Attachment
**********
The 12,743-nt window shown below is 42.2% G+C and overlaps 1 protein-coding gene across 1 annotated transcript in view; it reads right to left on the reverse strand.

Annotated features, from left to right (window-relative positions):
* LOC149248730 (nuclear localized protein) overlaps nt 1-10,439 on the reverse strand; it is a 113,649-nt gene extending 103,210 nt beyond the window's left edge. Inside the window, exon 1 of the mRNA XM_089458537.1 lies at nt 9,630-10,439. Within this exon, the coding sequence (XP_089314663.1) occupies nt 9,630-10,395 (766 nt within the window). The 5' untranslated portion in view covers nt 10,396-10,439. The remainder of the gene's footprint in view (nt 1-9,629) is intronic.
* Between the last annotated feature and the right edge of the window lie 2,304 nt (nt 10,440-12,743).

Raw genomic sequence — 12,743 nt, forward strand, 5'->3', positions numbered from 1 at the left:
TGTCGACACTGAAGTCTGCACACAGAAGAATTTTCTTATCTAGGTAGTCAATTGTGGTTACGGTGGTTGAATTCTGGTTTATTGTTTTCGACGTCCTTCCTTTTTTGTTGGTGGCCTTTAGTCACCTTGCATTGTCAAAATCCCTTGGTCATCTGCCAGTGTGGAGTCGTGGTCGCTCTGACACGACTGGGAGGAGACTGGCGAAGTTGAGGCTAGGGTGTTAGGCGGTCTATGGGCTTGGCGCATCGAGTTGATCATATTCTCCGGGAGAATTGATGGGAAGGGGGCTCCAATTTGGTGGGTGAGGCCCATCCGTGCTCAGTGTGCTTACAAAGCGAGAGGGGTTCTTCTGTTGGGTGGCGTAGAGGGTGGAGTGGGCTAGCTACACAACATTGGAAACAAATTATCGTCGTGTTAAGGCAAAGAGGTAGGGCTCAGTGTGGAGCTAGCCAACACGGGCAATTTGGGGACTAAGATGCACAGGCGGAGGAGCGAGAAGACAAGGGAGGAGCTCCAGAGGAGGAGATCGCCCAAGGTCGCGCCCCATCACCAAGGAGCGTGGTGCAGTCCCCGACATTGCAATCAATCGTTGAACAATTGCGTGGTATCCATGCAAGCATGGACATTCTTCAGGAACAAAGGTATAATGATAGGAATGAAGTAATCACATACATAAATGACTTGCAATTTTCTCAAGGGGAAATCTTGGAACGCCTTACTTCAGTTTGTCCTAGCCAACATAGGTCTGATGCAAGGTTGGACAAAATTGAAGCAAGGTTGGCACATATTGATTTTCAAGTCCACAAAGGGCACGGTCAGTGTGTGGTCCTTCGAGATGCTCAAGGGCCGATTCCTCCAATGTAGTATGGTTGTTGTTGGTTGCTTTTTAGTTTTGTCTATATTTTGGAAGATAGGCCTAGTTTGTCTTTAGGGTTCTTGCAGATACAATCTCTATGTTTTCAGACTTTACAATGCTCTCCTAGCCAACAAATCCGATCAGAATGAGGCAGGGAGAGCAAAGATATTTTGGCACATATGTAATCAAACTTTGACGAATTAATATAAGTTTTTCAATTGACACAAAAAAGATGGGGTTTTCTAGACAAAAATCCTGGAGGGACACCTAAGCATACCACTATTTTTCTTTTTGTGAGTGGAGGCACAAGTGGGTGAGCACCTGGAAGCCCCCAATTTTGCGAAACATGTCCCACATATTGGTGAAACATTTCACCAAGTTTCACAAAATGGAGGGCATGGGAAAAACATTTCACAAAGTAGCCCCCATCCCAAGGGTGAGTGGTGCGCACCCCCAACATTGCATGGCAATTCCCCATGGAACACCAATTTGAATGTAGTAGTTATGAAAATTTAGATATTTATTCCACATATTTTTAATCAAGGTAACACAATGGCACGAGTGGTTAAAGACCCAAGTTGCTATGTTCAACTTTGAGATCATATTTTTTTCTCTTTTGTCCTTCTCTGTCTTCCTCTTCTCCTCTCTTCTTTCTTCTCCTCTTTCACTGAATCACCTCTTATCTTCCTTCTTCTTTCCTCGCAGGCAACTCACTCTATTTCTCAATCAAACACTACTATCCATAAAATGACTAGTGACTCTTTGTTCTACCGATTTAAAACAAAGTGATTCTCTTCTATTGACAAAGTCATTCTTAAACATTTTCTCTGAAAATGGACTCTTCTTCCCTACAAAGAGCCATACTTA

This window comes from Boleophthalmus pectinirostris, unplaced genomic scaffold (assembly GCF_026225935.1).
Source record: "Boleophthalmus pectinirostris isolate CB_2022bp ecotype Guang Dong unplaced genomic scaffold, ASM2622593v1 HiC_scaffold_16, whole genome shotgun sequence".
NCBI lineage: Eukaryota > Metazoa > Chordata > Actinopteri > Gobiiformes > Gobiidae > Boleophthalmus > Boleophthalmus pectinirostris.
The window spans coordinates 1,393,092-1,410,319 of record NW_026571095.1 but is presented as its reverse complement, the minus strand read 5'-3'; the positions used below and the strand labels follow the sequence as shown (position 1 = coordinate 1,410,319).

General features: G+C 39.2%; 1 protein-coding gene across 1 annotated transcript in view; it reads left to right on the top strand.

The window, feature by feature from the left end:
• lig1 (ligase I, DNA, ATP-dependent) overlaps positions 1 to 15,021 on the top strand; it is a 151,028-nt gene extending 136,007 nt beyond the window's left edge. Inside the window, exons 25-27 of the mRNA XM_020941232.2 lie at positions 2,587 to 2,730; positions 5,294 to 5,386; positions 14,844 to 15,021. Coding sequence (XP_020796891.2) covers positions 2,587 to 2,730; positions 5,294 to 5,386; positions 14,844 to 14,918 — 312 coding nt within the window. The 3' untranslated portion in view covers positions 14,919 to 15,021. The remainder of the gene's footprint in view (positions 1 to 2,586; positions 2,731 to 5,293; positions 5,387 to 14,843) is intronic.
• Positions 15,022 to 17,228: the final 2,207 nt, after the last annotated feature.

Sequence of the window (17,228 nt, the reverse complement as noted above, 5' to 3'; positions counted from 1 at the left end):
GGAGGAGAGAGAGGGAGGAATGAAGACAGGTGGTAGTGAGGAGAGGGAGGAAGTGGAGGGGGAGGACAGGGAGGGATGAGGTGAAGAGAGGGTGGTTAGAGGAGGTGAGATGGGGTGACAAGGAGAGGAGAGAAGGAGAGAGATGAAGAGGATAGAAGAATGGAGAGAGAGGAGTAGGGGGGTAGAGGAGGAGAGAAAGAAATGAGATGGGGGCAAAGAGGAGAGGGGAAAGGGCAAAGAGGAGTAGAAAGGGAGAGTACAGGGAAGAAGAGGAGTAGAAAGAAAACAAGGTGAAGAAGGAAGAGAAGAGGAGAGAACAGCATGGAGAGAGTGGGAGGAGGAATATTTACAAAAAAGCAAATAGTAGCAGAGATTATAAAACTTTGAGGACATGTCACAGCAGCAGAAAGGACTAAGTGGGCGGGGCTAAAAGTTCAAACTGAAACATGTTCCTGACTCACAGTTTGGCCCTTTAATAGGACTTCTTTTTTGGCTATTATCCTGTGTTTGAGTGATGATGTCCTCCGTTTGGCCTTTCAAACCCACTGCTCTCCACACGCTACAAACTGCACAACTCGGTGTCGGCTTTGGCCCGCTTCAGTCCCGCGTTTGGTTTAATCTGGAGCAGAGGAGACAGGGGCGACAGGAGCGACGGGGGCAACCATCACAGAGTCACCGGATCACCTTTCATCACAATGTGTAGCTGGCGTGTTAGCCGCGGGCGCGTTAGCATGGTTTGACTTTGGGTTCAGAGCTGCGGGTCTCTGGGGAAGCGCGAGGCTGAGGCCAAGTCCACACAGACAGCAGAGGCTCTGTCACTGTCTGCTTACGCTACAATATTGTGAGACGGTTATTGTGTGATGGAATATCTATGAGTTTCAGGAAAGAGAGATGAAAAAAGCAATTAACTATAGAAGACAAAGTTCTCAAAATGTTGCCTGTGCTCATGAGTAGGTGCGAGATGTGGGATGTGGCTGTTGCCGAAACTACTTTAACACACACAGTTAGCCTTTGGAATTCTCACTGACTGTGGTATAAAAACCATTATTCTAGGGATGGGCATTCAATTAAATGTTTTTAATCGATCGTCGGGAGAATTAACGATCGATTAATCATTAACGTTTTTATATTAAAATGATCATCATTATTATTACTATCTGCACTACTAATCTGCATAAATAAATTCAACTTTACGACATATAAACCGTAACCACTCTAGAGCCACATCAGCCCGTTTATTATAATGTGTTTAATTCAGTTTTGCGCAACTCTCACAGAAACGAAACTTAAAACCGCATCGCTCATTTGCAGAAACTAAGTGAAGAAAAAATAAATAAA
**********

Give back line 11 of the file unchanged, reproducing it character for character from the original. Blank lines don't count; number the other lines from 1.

General features: G+C 39.2%; 1 protein-coding gene across 1 annotated transcript in view; it reads left to right on the top strand.